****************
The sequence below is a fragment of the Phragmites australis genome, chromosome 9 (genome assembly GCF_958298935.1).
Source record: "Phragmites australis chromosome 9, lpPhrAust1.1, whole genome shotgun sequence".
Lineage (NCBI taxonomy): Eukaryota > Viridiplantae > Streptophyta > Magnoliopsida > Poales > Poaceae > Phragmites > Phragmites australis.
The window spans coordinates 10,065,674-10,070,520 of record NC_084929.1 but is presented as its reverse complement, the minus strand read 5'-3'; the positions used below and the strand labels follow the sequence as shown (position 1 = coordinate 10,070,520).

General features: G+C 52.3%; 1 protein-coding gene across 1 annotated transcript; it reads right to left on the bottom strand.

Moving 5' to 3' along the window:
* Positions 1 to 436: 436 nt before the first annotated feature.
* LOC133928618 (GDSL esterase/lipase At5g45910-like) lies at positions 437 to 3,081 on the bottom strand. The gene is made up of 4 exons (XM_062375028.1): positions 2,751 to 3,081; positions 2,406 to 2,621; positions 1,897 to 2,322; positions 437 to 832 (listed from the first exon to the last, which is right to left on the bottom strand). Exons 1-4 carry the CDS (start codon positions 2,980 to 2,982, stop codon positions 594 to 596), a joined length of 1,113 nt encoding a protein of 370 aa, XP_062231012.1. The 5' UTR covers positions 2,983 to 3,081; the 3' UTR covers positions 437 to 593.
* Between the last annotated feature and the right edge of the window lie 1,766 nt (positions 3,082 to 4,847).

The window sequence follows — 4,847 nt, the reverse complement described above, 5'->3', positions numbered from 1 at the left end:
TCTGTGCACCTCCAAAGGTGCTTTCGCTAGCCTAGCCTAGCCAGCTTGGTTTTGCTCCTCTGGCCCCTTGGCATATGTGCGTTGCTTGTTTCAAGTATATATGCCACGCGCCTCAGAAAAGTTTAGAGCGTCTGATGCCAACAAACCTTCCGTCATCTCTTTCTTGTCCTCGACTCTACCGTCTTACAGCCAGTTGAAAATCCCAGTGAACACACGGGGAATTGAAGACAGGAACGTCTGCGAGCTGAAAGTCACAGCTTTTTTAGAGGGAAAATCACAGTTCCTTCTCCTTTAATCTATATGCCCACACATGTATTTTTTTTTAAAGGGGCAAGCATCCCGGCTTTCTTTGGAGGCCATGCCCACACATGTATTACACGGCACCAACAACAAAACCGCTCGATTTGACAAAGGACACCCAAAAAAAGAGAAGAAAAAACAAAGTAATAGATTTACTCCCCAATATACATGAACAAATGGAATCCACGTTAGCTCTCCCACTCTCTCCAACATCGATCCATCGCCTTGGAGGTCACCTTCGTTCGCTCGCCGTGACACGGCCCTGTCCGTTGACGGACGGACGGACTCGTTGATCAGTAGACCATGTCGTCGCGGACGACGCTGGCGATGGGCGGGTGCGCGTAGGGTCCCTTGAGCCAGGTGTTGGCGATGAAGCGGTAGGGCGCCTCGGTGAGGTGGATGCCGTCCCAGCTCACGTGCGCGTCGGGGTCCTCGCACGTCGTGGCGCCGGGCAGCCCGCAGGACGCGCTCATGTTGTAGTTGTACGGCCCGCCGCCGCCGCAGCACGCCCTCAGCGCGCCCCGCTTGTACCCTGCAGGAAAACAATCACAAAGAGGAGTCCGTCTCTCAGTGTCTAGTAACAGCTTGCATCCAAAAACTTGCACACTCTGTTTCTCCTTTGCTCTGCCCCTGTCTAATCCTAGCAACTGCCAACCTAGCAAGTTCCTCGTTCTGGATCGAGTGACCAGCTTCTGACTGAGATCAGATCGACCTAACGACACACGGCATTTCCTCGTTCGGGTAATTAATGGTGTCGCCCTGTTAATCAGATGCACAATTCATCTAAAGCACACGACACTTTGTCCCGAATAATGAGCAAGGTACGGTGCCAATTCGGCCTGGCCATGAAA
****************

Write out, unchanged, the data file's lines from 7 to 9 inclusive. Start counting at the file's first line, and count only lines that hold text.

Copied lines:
* Positions 1 to 436: 436 nt before the first annotated feature.
* LOC133928618 (GDSL esterase/lipase At5g45910-like) lies at positions 437 to 3,081 on the bottom strand. The gene is made up of 4 exons (XM_062375028.1): positions 2,751 to 3,081; positions 2,406 to 2,621; positions 1,897 to 2,322; positions 437 to 832 (listed from the first exon to the last, which is right to left on the bottom strand). Exons 1-4 carry the CDS (start codon positions 2,980 to 2,982, stop codon positions 594 to 596), a joined length of 1,113 nt encoding a protein of 370 aa, XP_062231012.1. The 5' UTR covers positions 2,983 to 3,081; the 3' UTR covers positions 437 to 593.
* Between the last annotated feature and the right edge of the window lie 1,766 nt (positions 3,082 to 4,847).